Michael Flatley's Lord of the Dance: Dangerous Games
De Montfort Hall, Leicester
Michael Flatley is a global phenomenon. Lord of the Dance, Flatley’s childhood dream which he turned into reality in 1996 after leaving the also-phenomenal Riverdance, is “the most critically acclaimed dance show of all time”, “the biggest grossing tour in the history of entertainment”, seen by over 50 million people in more than 50 countries and now celebrating 25 years of standing ovations. All this we know from the glossy programme, the opening video sequence, another video sequence towards the end of the show, and regular reminders on the web site. It's fair to say, in terms of self-promotion, Mr Flatley is not backwards in coming forwards.
This iteration of the show is now in the early stages of a European tour, and features new staging, music composed by Gerard Fahy and costumes by Adrian Gwillym.
Flatley’s freer style of Irish step dancing is thrilling; the percussive speed and straight-backed military-esque drilling mesmerises during the hard shoe sequences, and the more expressive and balletic soft shoe elements are no less impressive.
Lord of the Dance is based on Irish folklore and is essentially a battle of good over evil, with added “boy meets girl”. Our hero, the Lord of the Dance, complete with boxer-style champion’s belt, fights against The Dark Lord to stop him taking over Planet Ireland. The Dark Lord and his gang are aided in their quest by Morrighan, a temptress who turns our hero’s eye from his love interest Saoirse to steal his Lord of the Dance belt. With help from Little Spirit and after a high-kicking showdown, the Lord of the Dance’s belt and powers are returned and The Dark Lord is dispatched into oblivion.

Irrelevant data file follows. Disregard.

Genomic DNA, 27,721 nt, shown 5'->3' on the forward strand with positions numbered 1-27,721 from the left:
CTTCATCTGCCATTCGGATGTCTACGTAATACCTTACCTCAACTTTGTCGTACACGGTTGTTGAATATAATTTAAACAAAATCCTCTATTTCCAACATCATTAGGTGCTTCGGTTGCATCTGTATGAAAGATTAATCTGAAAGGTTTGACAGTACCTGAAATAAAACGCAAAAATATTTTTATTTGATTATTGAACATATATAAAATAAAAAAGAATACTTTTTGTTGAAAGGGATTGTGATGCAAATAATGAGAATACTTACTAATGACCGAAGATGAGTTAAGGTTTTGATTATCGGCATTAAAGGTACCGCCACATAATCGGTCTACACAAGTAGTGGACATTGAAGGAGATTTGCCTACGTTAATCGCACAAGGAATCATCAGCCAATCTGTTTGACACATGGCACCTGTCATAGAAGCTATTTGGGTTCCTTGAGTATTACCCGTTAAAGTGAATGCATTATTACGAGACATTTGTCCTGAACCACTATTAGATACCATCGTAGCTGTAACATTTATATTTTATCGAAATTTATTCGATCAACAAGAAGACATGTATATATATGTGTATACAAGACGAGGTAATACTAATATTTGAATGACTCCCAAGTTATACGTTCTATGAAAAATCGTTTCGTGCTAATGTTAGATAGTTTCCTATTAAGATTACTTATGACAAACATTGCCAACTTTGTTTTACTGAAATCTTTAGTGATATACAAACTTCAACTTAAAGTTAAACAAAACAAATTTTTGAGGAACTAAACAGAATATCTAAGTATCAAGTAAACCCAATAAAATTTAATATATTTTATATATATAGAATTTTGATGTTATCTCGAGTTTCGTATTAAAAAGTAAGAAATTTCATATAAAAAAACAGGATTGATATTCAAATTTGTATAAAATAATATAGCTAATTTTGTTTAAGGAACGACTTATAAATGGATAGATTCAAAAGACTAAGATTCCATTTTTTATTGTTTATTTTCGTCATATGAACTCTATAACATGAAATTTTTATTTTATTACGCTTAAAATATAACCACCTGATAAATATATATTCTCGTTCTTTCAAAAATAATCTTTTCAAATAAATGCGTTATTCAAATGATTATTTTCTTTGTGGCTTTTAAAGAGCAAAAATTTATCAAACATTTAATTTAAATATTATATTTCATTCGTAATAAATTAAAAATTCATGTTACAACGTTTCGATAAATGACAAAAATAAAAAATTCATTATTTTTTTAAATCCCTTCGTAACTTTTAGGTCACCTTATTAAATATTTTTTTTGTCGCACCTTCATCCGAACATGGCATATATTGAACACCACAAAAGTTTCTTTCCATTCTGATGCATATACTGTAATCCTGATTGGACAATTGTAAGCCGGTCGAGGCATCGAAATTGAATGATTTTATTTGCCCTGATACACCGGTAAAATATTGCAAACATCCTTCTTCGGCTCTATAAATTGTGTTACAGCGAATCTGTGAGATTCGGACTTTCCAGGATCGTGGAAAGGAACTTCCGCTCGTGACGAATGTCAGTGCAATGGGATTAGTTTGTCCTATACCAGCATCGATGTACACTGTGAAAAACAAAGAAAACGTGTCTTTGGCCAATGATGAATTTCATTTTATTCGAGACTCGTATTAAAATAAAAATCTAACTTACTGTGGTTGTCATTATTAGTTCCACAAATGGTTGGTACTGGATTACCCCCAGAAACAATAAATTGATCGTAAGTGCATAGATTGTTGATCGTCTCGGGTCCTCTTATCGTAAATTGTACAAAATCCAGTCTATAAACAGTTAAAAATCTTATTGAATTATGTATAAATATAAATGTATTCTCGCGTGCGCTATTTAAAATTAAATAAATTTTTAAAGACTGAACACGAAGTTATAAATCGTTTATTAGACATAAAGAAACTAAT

Video projection onto a large screen suspended above the stage helps with scene-setting, although this is more about mood than driving any narrative forward. Planet Ireland is depicted as green fields, flowers and butterflies, stone arches, silver moons and Celtic crosses, and more sinister lava flows, fire pits and iron forges.
Matthew Smith performs the Lord of the Dance role, as well as chief audience rouser, and his and the entire company’s execution of the mind-blowingly fast steps, kicks and leaps are breathtaking.
Creator, producer, choreographer and director Flatley retired from performing the lead role in 2016 however his presence is still very much in evidence via the videos top and tailing the show and a projected sequence of three Mr Flatleys in an “anything you can do, I can do better” step-up feature once the storytelling finished on stage.
Erin the Goddess (Celyn Cartwright) sings several numbers on stage, beautifully performed but there isn’t a clear connection to the action. It wasn’t until act 2 that the story gained clarity, leaving a feeling this is more a collection of greatest hits rather than defined characterisation, and what is evident there feels stereotypical. The projected video of past performances also distracts from the live performance, reinforcing the idea that this is more a celebration of 25 years of the Lord of the Dance show rather than a performance of Lord of the Dance in its own right.
There is no doubt Flatley has been a major innovator in Irish dance, and his global success with this and his other shows is hugely impressive. Judging by the audience reactions and profusion of fanwear, already ardent supporters still come to marvel at and enjoy his style of dance and this performance has added at least another five to the ongoing standing ovation count.
Embracing technology with use of video is a positive and forward-thinking move, but this is utilised to go back to the past; my question is, in another 25 years’ time, how will this show have developed for newer audiences?
Reviewer: Sally Jack